Gnathiids are quickly recognized by the presence of only six free pereonites and five pairs of pereopods, the first pereonite being fused to the cephalon (with its appendages functioning as a second pair of maxillipeds, or pylopods) and the seventh pereonite being greatly reduced and without legs. The pleon is abruptly narrower than the pereon, always with five free pleonites (plus the pleotelson). Adult males have broad flattened heads with grossly enlarged mandibles that project in the front. Females have small narrow heads and no mandibles at all. In both sexes the eyes are well developed and frequently on short processes (ocular lobes). The embryos are incubated internally, distending the entire body cavity and displacing the internal organs.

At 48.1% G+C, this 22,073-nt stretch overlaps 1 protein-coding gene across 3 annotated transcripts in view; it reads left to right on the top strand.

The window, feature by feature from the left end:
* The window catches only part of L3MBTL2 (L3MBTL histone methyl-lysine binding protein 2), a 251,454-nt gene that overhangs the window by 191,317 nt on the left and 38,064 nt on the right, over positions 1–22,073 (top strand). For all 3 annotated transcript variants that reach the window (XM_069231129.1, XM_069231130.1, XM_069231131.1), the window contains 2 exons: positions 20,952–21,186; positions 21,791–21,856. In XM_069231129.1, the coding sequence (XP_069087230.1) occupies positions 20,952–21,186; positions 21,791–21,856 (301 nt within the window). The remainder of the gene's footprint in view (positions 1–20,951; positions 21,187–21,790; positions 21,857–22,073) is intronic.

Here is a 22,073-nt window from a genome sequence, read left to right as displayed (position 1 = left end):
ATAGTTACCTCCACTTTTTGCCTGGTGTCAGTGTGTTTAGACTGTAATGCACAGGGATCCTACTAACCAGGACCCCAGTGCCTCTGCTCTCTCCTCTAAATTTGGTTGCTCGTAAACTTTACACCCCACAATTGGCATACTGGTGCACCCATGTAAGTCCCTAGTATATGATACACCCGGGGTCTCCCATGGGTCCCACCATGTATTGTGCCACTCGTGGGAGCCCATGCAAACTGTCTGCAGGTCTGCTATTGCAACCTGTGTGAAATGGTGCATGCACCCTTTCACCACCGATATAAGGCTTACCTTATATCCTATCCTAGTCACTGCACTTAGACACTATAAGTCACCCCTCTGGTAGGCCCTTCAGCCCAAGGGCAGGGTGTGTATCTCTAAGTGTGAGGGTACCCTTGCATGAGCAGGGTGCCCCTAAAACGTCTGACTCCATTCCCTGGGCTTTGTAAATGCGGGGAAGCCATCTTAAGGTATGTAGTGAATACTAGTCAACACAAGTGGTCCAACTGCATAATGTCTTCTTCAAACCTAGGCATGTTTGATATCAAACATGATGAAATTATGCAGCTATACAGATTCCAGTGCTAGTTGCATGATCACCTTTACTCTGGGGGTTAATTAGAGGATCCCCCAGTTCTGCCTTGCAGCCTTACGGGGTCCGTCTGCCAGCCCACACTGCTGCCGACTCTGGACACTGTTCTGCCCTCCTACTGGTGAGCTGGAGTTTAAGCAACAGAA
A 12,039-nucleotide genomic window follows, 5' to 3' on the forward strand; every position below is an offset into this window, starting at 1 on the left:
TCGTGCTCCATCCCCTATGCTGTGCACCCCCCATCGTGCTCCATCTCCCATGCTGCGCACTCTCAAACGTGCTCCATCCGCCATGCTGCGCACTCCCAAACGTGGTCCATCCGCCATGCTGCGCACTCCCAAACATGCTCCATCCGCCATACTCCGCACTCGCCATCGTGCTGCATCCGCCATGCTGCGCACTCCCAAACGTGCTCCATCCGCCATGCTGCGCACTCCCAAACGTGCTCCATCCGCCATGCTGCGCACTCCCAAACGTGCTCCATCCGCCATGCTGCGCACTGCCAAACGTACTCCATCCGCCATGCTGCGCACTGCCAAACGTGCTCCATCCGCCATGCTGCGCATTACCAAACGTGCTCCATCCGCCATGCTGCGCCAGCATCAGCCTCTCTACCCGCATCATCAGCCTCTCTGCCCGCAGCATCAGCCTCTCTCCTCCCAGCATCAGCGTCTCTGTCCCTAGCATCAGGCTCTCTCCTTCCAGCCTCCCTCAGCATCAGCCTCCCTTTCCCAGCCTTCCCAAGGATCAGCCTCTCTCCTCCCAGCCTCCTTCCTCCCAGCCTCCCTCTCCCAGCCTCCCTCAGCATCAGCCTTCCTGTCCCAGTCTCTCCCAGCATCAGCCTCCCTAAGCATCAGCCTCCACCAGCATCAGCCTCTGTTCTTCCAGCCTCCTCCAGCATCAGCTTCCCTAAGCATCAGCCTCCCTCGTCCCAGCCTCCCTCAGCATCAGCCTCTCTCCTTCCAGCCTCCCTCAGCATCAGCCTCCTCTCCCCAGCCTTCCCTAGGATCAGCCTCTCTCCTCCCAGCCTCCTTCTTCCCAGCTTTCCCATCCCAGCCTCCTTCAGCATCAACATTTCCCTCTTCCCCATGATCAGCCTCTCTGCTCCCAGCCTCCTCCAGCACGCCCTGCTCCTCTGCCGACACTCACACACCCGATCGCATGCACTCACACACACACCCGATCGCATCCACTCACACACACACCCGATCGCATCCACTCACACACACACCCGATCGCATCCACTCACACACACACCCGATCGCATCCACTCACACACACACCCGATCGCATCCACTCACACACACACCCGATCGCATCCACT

Gnathiids occur from the littoral zone to the deep sea, and they are often numerous in shallow soft-bottom benthic samples. Adults probably do not feed and are often found in association with sponges. Adults are benthic but the juvenile stage, called "praniza," is a temporary parasite on marine fishes. Praniza are good swimmers, whereas adults have only limited swimming capabilities. Females and juveniles cannot be identified, and the taxonomy of this suborder is based entirely on males. About ten genera and 125 species, in a single family (Gnathiidae), have been described worldwide. Eight species have been found in California waters, all but G. steveni (figure 71) being subtidal. Only two species have been reported from north of Point Conception, Gnathia tridens and Caecognathia crenulatifrons. For a key to all known California species see Wetzer and Brusca (1997).